Hi William. The gravitational force does work on the gymnast which becomes kinetic energy. This work is conserved. Therefore you can equate the loss in gravitational potential energy to the kinetic energy of the gymnast at the bottom of the loop. His gravitational potential energy change is mgh, where g is the gravitational acceleration on earth (presumably!), h is the change in height of his center of mass and m is the gymnast's mass. His kinetic energy at the bottom of the loop is (1/2)mv^{2}. As described in the problem, all the GPE was transformed into kinetic motion, so:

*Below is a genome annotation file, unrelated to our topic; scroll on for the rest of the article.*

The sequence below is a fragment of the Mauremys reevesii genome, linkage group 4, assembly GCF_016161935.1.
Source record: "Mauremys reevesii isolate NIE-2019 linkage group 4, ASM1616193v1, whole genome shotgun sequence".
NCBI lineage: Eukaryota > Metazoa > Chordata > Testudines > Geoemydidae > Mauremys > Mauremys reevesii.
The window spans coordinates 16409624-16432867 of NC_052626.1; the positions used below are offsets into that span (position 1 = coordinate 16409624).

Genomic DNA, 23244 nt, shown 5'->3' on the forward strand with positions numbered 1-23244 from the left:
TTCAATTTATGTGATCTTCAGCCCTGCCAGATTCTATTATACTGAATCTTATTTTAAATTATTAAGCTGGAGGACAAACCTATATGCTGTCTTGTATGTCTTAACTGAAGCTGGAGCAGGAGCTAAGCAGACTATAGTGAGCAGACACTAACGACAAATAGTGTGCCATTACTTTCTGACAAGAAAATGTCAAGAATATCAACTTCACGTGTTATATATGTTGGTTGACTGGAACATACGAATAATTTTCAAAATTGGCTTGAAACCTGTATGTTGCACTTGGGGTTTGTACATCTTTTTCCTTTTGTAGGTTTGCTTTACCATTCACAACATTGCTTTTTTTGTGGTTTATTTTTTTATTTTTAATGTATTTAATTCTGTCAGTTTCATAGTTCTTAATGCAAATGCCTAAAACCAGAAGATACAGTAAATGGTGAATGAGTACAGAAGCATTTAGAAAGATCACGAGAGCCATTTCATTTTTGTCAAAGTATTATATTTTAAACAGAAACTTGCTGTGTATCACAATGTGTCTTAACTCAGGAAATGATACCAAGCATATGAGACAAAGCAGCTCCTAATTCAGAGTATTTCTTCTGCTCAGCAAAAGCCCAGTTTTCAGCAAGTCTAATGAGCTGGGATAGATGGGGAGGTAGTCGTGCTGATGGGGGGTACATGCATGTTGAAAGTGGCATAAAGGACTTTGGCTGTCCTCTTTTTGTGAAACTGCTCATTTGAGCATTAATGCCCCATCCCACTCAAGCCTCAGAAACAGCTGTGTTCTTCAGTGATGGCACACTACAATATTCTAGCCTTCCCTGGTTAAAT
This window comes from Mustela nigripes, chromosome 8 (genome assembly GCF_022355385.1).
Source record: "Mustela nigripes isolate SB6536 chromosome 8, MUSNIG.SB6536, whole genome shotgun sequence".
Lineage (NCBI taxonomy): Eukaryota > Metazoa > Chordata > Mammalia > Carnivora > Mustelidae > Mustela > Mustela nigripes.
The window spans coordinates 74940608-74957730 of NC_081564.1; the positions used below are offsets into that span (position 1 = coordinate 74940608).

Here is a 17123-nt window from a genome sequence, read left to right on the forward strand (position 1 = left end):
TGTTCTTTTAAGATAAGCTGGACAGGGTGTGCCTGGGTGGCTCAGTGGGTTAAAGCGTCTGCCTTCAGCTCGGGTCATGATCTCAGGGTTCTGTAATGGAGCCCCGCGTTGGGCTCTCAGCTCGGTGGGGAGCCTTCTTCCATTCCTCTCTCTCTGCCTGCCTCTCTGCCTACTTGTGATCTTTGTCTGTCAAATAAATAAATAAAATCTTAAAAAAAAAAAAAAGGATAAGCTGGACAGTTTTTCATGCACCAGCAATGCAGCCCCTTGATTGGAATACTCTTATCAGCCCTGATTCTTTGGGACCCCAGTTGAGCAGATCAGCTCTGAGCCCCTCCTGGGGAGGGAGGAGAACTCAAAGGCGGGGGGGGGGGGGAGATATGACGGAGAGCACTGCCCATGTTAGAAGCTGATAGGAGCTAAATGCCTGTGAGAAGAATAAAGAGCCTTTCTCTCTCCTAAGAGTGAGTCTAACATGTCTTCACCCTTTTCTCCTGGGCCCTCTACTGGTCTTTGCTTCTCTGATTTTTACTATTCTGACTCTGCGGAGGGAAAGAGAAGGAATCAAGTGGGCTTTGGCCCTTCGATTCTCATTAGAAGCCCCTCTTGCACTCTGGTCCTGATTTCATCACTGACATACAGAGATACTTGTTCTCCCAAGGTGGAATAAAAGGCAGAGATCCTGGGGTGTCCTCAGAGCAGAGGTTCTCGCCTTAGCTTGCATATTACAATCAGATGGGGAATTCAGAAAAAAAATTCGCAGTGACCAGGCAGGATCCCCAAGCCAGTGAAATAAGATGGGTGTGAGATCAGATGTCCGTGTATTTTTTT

Can you solve for v and substitute the known values for g and h to get the velocity? Stephen La Rocque.>  


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